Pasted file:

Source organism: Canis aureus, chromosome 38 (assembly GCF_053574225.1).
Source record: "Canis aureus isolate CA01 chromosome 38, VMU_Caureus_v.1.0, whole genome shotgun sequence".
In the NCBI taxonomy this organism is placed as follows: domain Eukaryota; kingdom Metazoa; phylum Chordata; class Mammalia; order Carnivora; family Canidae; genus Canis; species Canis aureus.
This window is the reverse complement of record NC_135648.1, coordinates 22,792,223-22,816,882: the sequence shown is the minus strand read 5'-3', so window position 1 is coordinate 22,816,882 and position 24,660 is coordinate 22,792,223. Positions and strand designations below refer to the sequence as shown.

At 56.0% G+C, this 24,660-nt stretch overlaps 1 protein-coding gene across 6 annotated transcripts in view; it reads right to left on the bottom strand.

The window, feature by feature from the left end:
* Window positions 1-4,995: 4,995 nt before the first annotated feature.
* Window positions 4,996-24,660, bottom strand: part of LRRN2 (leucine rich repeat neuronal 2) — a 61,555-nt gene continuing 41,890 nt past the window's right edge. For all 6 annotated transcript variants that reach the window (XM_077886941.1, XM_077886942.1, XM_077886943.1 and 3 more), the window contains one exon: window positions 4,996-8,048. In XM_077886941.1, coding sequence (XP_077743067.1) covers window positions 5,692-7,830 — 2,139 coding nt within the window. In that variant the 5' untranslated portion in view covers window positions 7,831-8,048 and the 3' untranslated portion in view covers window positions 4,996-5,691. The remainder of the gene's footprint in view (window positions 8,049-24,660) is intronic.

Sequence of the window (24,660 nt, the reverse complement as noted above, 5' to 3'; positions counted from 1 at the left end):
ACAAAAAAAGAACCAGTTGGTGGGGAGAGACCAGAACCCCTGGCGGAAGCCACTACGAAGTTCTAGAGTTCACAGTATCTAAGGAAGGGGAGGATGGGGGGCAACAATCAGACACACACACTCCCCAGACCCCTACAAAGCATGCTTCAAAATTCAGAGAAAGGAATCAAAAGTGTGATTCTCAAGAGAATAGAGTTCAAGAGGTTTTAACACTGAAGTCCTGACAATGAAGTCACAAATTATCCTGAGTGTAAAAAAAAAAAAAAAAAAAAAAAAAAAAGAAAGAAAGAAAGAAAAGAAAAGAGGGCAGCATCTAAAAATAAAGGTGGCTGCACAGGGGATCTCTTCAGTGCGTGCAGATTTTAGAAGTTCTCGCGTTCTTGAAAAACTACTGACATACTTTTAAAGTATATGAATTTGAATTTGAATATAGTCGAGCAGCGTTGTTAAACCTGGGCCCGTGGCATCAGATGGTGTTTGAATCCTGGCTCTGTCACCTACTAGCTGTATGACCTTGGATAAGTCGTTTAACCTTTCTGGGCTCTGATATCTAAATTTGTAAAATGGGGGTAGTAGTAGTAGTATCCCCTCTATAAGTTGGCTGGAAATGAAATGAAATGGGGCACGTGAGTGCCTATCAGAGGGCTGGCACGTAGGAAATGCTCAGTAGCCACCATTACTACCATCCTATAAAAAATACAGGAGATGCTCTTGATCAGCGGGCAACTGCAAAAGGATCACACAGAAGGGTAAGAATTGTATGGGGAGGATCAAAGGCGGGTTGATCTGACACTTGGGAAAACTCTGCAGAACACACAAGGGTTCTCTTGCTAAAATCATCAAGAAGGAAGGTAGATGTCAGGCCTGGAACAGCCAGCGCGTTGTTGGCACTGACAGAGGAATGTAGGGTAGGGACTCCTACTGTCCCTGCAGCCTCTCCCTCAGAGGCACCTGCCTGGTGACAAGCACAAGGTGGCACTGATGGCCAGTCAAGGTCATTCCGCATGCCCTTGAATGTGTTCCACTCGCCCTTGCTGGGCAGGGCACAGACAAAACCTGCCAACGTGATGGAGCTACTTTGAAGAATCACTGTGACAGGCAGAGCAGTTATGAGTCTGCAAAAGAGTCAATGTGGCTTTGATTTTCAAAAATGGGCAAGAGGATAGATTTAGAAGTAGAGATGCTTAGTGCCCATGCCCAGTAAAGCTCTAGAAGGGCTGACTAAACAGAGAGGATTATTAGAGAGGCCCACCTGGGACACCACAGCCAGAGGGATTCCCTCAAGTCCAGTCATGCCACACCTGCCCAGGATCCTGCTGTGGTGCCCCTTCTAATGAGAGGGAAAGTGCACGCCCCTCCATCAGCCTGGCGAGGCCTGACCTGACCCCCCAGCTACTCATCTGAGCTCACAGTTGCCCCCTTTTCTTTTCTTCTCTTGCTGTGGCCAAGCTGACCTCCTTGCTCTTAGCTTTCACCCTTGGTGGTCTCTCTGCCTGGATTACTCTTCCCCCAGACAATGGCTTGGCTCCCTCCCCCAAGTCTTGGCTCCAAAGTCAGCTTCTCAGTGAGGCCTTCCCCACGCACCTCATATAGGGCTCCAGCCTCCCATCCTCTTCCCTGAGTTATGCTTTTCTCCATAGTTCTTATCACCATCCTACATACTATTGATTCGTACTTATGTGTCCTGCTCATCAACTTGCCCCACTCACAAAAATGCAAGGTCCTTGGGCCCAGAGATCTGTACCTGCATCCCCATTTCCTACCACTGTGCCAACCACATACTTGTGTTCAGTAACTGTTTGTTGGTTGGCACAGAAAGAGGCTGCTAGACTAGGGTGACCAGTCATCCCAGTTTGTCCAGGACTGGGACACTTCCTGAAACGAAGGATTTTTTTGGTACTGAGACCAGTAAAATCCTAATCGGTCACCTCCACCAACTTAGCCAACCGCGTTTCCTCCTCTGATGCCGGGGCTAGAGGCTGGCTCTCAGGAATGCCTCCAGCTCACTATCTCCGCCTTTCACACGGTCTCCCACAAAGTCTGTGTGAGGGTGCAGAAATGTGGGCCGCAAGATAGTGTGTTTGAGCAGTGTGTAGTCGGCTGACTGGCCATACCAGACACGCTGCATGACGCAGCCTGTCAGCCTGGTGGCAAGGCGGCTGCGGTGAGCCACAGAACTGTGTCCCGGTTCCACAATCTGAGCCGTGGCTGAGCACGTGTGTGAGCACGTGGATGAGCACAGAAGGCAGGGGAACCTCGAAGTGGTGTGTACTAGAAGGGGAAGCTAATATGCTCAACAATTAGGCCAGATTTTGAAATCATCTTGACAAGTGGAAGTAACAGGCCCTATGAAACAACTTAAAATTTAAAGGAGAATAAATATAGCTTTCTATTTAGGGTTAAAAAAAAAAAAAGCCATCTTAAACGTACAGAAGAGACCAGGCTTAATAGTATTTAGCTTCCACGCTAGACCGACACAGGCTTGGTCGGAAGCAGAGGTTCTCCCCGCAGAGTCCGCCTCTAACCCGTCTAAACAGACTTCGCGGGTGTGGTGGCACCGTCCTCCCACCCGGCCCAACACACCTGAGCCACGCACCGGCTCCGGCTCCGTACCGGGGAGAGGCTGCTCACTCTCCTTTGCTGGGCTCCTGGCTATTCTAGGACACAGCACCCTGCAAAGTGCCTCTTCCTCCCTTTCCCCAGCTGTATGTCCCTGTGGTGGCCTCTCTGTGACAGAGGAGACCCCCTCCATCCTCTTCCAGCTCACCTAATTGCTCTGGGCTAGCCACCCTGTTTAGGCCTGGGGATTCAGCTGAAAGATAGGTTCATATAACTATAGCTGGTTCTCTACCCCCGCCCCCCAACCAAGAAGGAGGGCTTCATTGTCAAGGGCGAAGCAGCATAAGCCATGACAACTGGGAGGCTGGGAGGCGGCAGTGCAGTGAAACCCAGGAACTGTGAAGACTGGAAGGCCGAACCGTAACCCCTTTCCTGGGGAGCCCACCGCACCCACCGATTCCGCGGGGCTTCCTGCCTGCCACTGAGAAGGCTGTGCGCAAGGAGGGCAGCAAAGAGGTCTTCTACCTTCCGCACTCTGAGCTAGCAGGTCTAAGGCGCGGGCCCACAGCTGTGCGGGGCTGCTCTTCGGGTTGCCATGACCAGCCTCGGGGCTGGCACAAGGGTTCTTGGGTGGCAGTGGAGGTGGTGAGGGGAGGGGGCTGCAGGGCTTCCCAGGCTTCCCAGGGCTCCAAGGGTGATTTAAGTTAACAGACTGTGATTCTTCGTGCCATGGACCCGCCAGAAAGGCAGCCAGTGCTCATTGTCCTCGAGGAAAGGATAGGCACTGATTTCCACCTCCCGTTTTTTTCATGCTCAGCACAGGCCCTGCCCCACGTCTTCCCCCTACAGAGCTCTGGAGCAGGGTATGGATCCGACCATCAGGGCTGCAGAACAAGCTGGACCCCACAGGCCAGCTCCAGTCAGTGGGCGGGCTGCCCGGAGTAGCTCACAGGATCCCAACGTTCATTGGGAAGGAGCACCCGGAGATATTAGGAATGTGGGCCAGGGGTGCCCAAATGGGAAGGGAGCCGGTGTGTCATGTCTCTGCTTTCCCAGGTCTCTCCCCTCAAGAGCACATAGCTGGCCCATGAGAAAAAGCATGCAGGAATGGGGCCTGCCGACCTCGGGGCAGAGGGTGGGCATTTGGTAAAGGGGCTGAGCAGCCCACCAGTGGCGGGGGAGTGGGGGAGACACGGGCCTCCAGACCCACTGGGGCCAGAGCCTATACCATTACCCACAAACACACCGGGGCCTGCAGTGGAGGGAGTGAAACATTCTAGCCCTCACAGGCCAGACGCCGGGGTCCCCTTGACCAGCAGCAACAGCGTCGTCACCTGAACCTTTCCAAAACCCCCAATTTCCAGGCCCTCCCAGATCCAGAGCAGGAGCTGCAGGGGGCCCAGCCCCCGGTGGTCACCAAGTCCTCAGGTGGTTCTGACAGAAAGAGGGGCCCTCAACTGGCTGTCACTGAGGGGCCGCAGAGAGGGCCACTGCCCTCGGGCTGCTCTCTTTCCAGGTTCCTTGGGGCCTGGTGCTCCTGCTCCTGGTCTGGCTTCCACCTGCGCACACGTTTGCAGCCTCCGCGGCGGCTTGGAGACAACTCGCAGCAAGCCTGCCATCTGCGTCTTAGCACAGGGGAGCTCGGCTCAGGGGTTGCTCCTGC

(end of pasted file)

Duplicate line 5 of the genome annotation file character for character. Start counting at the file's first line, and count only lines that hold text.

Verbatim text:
At 56.0% G+C, this 24,660-nt stretch overlaps 1 protein-coding gene across 6 annotated transcripts in view; it reads right to left on the bottom strand.